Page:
SINGAPORE - The Ministry of Health's (MOH) said its current assessment of avian influenza A, also known as H7N9, is that it poses a low public health risk to Singapore.
"The risk of an outbreak in Singapore will continue to be low as long as the virus characteristics do not change. There is currently no evidence of sustained human-to-human transmission of the virus," MOH said in a media statement released Tuesday.
The Ministry explained that H7N9 is transmitted to humans by direct exposure to infected live or dead poultry or birds, or indirectly through exposure to environments contaminated by infected poultry or birds, such as in a farmyard or market setting.
There is no evidence of sustained human-to-human transmission of the virus.
Singapore does not import live or raw poultry from China, where most of the recent cases of avian flu have been reported. "Only processed poultry products which have been heat-treated to eliminate bird flu virus are allowed to be imported from accredited establishments in China," the Ministry said.
MOH cautioned that there may be increased circulation of the influenza virus and therefore more human cases reported overseas in the coming months. This is due to the colder weather, as well as increased poultry production and people travelling for the upcoming festive season.
MOH advised members of the public not to be alarmed by reports of H7N9 cases overseas.
The Ministry said it is in close contact with the World Health Organisation (WHO) and their counterparts internationally, and will continue to monitor the situation.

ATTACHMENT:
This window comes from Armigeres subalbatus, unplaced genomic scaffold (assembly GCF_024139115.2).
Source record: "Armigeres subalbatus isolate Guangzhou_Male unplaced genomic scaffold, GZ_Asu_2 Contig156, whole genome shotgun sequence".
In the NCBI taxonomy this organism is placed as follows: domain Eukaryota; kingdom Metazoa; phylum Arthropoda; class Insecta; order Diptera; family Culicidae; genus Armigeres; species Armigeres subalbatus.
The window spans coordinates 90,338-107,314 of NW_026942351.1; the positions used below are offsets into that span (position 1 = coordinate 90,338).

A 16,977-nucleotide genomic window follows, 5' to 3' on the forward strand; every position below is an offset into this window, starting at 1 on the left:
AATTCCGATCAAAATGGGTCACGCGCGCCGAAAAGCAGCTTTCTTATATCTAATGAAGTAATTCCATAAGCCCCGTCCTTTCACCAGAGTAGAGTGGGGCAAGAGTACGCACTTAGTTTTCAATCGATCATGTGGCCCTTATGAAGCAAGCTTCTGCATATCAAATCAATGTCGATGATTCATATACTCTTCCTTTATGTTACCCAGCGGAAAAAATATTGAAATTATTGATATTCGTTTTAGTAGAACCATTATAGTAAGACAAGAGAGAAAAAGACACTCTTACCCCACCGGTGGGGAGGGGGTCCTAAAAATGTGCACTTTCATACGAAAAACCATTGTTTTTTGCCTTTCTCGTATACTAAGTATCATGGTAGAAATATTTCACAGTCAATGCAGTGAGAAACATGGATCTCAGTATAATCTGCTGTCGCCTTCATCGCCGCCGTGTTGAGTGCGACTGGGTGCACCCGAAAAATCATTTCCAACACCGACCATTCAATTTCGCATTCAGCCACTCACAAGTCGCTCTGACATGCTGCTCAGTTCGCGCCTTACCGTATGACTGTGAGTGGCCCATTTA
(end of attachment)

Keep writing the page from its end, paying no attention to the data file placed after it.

"Our hospitals remain vigilant to test for H7N9 and other avian influenza where clinically indicated, such as in patients with serious respiratory illness and a compatible travel history. All suspected and confirmed cases will be isolated.
"In addition, the Ministry will conduct contact tracing and all close contacts will be placed under surveillance if a case is detected," MOH said.
To reduce the risk of exposure to H7N9, Singaporeans travelling to affected areas are advised to maintain vigilance and adopt the following general health precautions when overseas:
> Observe good personal hygiene at all times;
> Practise frequent hand washing (e.g. before handling food or eating, after going to toilet, or when hands are dirtied by respiratory secretion after coughing or sneezing);
> Avoid close contact with persons suffering from acute respiratory infections (e.g. someone who is coughing);
> Avoid contact with poultry, birds and other wild animals, and visiting live poultry markets. If contact has been made, thoroughly wash hands with soap;
> Adopt good food safety and hygiene practices and avoid consuming under-cooked meats and eggs; and
> Wear a mask and seek medical attention promptly if you become unwell with fever and cough while travelling in or within two weeks of being in any of the areas, and inform the doctor of the areas that you have travelled to.